Morning Yoga Music ● Daydara ● Meditation, Relaxing Indian Flute Music for Yoga, Healing, Relax, SPA Yoga Playlists
Morning Yoga Music ● Daydara ● Relaxing Indian Flute Music ►
★ About Indian Music Read in Description
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★ History of Indian Music
The 30,000 years old paleolithic and neolithic cave paintings at the UNESCO world heritage site at Bhimbetka rock shelters in Madhya Pradesh shows music instruments and dance. Mesolithic and chalcolithic cave art of Bhimbhetka illustrates various musical instruments such as harp, drums, gongs, daf etc.
Dancing Girl sculpture (2500 BCE) was found from the Indus Valley Civilization (IVC) site. There are IVC-era paintings on pottery of a man with a dhol hanging from his neck and a woman holding a drum under her left arm.
Vedas (c. 1500 – c. 800 BCE Vedic period) document rituals with performing arts and play. For example, Shatapatha Brahmana (~800–700 BCE) has verses in chapter 13.2 written in the form of a play between two actors. Tala or taal is an ancient music concept traceable to Vedic era texts of Hinduism, such as the Samaveda and methods for singing the Vedic hymns. Smriti (500 BCE to 100 BCE ) post-vedic Hindu texts include Valmiki’s Ramayana (500 BCE to 100 BCE) which mentions dance and music (dance by Apsaras such as Urvashi, Rambha, Menaka, Tilottama Panchāpsaras, and Ravana’s wives excelling in nrityageeta or “singing and dancing” and nritavaditra or “playing musical instruments”), music and singing by Gandharvas, several string instruments (vina, tantri, vipanci and vallaki similar to veena), wind instruments (shankha, venu and venugana – likely a mouth organ made by tying several flutes together), raga (including kaushika such as raag kaushik dhwani), vocal registers (seven svara or sur, ana or ekashurti drag note, murchana the regulated rise and fall of voice in matra and tripramana three-fold teen taal laya such as drut or quick, madhya or middle, and vilambit or slow), poetry recitation in Bala Kanda and also in Uttara Kanda by Luv and Kusha in marga style.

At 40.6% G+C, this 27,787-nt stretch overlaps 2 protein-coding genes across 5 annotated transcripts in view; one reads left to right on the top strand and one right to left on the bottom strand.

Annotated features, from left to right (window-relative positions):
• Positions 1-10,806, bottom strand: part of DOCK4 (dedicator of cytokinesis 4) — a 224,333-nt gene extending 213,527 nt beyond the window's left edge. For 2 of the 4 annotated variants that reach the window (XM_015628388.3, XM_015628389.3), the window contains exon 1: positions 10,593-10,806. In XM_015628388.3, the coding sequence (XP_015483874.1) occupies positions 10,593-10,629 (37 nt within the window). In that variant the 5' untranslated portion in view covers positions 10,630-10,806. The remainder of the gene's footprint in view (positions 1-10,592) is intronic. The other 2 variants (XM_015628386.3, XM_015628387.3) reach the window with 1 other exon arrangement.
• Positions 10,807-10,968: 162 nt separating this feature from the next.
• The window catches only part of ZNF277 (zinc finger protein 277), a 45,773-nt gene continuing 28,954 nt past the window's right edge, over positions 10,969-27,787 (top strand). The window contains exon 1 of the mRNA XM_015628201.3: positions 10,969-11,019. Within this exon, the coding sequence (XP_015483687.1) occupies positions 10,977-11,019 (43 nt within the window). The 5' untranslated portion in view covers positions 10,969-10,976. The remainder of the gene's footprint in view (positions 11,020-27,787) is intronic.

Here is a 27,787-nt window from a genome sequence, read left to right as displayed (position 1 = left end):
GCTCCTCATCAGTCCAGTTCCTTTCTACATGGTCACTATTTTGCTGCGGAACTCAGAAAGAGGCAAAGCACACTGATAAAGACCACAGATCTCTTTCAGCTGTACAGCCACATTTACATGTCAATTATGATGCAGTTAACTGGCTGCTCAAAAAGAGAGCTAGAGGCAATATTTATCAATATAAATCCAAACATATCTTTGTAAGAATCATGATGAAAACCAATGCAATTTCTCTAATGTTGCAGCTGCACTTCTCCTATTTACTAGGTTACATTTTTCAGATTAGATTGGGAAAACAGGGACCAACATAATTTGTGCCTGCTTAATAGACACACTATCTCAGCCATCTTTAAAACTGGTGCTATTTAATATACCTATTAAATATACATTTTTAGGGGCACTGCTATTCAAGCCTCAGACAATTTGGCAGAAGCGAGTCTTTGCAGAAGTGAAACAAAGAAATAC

Under the Khiljis, there were concerts and competitions between Hindustani and Carnatic musicians. Madhava Kandali, 14th century Assamese poet and writer of Saptakanda Ramayana, lists several instruments in his version of “Ramayana”, such as mardala, khumuchi, bhemachi, dagar, gratal, ramtal, tabal, jhajhar, jinjiri, bheri mahari, tokari, dosari, kendara, dotara, vina, rudra-vipanchi, etc. (meaning that these instruments existed since his time in 14th century or earlier). The Indian system of notation is perhaps the world’s oldest and most elaborate.
★ Classical Music
The two main traditions of Indian classical music are Carnatic music, which is found predominantly in the peninsular regions, and Hindustani music, which is found in the northern, eastern and central regions. The basic concepts of this music includes shruti (microtones), swaras (notes), alankar (ornamentations), raga (melodies improvised from basic grammars), and tala (rhythmic patterns used in percussion). Its tonal system divides the octave into 22 segments called Shrutis, not all equal but each roughly equal to a quarter of a whole tone of the Western music.
★ Hindustani Music
The tradition of Hindustani music dates back to Vedic times where the hymns in the Sama Veda, an ancient religious text, were sung as Samagana and not chanted. It diverged from Carnatic music around the 13th-14th centuries CE, primarily due to Islamic influences. Developing a strong and diverse tradition over several centuries, it has contemporary traditions established primarily in India but also in Pakistan and Bangladesh. In contrast to Carnatic music, the other main Indian classical music tradition originating from the South, Hindustani music was not only influenced by ancient Hindu musical traditions, historical Vedic philosophy and native Indian sounds but also enriched by the Persian performance practices of the Mughals. Classical genres are dhrupad, dhamar, khyal, tarana and sadra, and there are also several semi-classical forms.
★ Carnatic Music
There are many types of music which comes under the category of light classical or semi-classical. Some of the forms are Thumri, Dadra, Ghazal, Chaiti, Kajri, Tappa, Natya Sangeet and Qawwali. These forms place emphasis on explicitly seeking emotion from the audience, as opposed to the classical forms.
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♪ Composer: Spiritual Sense
♪ Original track title: Daydara (Morning Yoga Music, Meditation, Relaxing Indian Flute Music for Yoga, Healing, Relax, SPA)
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